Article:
Guidelines for making your app accessible.

Accessibility, commonly referred to as a11y, is the practice of making the web usable for people with disabilities; including visual, auditory, physical, speech, cognitive, language, learning, and neurological disabilities.

That said, accessibility enhancements to your app will benefit an even wider range of Canva users, including:

  • Older people whose abilities are changing with age
  • People who are in less than ideal environments, such as a brightly lit outdoor settings or on public transport
  • Power users who prefer to navigate with keyboard interactions.

All apps need to satisfy a baseline of accessibility UX concerns. Ask yourself the following questions while building and testing your app to ensure it meets baseline requirements.

  • At minimum, run the Chrome DevTools Lighthouse accessibility audit tool on your app. Use 'snapshot' and 'desktop' mode.

  • Are there any relationships between components that need to be codified in HTML attributes?

    • Common examples include a button that opens a flyout or a button that expands an area like an accordion, tab, or panel. If so, you usually need to set IDs and share them between components. This helps screen reader users interpret the visual relationship. For a button that opens a flyout, the flyout needs an id and that id needs to be shared with the button’s aria-controls attribute as well as the boolean aria-expanded attribute.
  • Are the visual relationships and order expressible in a logical way that matches the DOM?

  • Are there appropriate semantic HTML elements that provide a sensible information hierarchy (for example, sections and headings)?

  • Do all interactive components have labels? Do those labels make sense out of context, and where context is unavoidable, not rely only on visual relationships?

    • If visible labels are adjacent to an element, it should be wired up with FormField or some equivalent that defines IDs and aria-labelledby.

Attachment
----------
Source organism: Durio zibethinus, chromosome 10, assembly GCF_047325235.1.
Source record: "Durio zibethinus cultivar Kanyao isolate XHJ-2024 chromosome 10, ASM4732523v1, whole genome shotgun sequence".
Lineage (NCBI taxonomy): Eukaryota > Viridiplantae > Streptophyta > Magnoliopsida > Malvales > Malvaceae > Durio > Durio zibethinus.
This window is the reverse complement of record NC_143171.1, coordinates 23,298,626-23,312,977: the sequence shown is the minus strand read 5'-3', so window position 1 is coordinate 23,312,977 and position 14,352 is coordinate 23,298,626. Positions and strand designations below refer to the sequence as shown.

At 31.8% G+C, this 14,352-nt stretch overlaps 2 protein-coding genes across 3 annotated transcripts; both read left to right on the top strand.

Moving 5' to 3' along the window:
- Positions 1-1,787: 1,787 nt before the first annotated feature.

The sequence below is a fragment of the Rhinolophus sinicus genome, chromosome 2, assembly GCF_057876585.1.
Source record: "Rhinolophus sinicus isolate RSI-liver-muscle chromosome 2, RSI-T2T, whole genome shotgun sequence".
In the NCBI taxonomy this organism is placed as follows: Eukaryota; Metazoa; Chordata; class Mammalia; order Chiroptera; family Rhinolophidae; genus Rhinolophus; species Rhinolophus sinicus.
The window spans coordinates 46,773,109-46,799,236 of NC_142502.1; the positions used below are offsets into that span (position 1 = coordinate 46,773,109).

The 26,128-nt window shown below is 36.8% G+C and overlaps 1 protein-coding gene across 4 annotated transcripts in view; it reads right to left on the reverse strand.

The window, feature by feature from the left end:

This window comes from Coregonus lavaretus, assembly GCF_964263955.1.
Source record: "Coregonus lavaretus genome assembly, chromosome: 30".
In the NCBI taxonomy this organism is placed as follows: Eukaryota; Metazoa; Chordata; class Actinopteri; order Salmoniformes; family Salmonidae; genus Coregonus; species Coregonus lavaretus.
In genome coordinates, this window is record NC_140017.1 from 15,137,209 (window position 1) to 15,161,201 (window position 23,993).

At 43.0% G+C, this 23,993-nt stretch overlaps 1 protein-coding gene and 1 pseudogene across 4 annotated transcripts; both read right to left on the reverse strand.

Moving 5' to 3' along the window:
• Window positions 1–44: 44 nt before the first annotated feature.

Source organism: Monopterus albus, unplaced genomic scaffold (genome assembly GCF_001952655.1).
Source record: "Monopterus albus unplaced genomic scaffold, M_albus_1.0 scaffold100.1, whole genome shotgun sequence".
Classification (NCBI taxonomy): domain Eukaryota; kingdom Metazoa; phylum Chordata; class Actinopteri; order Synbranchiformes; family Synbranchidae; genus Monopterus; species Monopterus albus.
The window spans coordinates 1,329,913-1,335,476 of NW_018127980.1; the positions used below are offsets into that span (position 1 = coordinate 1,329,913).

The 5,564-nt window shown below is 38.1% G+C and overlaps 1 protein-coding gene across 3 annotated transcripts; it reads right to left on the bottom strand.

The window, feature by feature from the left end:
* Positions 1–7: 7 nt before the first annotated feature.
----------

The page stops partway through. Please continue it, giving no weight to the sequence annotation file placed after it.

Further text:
• If there is no visible label, set the element with an ariaLabel.
    • Placeholders are insufficient as labels. Placeholders are ignored if there is already text in it and some screen readers ignore it completely due to how websites misuse it.
  • Do all interactive components support all input modalities such as keyboard-only, touch-only, and mouse-only modes?

    • Any elements that appear on hover should also appear on focus. The element should be reachable by tabbing or some other sensible keyboard interaction.

    • Is the click radius sufficiently big or could it be larger?

  • Do all media elements have a text alternative (for example, describing the media or describing the onClick action)?

    • It’s preferable to describe the onClick action over the media if both are applicable. If the media element is decorative or paired with content that already describes it, it’s better left as an empty string.
  • Are all necessary states visually and programmatically defined for every single interactive component? If the design is solely using design system components, the answer is automatically yes.

    • All default, hover, active, and focus states for interactive components must be defined and distinct (the focus state can be, and often is, the same as the hover state).
    • All focus states should also support outline in keyboard mode.